Tech-enabled Nature Based Carbon Removal
This one is a bit of a mixed bucket. Most folks lump everything into the two groups - nature based and technological - though we want to make a slight distinction here. There's a gray area where humans are enhancing nature based carbon removal to increase the amount of emissions that are sequested.
For example, this might include humans using technology to support increased draw down of carbon into rocks and soil, locking it away through a natural process, with the support of human intervention to speed it up from its normal pace and scale.
Want to find out more?
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Climate Buzzword Dictionary
Carbon dioxide and equivalents - bundle of main greenhouse gases - carbon dioxide, methane & nitrous oxide. Abrev. CO2e
Emissions - the creation and release of Greenhouse gases into the atmosphere
Greenhouse gases - abbreviated to GHG. 98% made up of Carbon Dioxide, Methane or Nitrous Oxide. Gases that trap heat in the atmosphere
Sequestration - when CO2e is taken out of the air and locked away in a carbon sink
Permanance - when talking about carbon removal it means the amount of time emissions are locked away and out of the atmosphere. Depending on the solution, it varies between a decade or more, to thousands of years to potentially forever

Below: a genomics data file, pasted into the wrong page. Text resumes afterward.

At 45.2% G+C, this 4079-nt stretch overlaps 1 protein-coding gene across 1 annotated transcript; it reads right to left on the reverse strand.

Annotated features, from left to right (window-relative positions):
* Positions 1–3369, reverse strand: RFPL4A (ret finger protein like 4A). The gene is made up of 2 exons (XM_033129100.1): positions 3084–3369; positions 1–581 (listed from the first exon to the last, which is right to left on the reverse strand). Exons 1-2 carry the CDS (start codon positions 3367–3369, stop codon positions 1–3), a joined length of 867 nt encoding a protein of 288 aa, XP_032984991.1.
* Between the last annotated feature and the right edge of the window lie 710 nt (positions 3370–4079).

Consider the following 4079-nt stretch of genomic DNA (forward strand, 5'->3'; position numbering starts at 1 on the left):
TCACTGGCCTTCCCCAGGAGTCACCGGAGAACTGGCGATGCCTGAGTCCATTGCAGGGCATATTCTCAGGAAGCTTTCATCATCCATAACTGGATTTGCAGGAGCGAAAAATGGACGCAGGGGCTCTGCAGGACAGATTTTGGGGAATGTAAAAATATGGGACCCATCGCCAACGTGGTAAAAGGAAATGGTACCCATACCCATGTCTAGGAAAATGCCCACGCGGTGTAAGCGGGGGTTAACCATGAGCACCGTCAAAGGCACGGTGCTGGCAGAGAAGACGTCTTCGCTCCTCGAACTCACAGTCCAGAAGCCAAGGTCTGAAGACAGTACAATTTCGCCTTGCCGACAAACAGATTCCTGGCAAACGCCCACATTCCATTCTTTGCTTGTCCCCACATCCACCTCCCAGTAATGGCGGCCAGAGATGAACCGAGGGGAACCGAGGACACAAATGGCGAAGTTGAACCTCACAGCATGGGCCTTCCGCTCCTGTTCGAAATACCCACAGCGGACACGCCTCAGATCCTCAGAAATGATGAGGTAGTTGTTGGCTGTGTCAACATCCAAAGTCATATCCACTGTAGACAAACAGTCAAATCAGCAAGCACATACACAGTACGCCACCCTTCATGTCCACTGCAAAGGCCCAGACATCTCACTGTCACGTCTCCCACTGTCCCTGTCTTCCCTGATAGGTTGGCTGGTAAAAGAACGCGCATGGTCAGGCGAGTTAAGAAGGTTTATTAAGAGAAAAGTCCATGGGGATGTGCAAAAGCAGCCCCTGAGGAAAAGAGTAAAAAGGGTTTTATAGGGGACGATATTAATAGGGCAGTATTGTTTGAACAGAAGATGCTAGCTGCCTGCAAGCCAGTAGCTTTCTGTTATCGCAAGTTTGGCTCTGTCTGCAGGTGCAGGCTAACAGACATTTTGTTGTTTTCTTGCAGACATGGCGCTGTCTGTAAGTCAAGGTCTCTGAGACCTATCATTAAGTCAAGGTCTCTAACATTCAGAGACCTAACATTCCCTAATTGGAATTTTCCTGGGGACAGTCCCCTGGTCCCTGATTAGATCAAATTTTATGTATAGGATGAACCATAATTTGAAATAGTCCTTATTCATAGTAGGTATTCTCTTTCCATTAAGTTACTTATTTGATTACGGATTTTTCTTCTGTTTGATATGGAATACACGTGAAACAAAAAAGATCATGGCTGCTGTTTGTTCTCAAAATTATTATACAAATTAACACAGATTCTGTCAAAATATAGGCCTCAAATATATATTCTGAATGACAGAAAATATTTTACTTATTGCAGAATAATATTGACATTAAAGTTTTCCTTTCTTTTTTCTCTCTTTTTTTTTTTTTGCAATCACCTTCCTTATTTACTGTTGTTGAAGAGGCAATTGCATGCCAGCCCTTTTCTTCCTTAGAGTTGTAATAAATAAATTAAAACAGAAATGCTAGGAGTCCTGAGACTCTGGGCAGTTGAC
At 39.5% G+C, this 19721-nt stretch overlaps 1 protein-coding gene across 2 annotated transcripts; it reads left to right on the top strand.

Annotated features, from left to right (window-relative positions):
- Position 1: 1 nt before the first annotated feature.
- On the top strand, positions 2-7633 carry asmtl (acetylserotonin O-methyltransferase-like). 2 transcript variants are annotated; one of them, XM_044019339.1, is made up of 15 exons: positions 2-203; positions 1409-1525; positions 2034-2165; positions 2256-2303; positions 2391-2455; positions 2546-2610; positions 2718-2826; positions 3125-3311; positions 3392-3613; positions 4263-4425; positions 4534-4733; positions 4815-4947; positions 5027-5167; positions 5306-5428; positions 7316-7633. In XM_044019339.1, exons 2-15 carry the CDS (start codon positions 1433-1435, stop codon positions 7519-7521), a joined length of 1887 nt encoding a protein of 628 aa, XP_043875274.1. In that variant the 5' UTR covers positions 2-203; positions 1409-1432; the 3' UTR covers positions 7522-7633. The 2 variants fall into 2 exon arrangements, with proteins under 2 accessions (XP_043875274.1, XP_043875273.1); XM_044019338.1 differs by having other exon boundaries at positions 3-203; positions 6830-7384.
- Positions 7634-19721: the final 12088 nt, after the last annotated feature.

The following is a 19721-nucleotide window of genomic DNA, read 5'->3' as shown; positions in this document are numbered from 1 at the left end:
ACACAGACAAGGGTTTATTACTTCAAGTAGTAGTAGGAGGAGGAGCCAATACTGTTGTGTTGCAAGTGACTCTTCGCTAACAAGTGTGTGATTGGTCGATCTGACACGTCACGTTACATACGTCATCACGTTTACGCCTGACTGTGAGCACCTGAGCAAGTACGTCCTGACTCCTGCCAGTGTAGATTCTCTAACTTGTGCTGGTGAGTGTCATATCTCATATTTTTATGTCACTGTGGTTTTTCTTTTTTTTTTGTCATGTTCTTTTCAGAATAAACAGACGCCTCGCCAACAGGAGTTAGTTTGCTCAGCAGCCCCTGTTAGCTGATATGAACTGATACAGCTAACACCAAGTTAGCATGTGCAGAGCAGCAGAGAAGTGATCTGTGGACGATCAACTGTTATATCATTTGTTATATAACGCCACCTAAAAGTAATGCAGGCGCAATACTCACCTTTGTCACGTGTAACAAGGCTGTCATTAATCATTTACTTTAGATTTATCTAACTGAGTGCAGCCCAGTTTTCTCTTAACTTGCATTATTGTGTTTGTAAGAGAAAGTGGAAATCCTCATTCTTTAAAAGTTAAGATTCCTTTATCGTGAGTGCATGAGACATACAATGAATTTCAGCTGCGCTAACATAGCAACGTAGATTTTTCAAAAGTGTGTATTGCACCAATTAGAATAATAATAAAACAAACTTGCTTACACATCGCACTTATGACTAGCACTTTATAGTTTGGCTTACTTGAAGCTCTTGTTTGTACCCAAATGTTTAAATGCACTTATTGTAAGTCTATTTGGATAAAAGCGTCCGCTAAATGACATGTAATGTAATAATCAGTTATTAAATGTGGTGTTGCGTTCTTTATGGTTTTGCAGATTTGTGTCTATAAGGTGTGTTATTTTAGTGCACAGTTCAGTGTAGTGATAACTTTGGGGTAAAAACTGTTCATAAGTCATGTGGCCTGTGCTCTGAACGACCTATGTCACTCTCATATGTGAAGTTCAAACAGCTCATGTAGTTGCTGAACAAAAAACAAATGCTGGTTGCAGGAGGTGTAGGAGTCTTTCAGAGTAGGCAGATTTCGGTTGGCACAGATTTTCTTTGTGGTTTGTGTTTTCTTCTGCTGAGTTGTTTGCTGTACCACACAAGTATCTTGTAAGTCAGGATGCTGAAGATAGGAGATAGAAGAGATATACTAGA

Additionality - when talking about carbon removal it's how much of that solution is extra to what would have happened normally, without that solution being used
Co-benefits - when talking about carbon removal, for example, it could be if a nature based carbon removal project also rejuvenates a habitat or ecosystem
Decarbonization - disconnect all the things humanity does from creating and releasing carbon emissions. The process to stop emitting Carbon Dioxide into the atmosphere
Direct Air Capture - technology to take carbon out of the air
Reforestation - planting trees in an area that has been deforested that had trees there before
Afforestation - planting trees in an area that hasn't had trees there before
Carbon Sink - places in nature that absorb carbon and lock it away for the long term, so it's not in the atmosphere, for example oceans and forests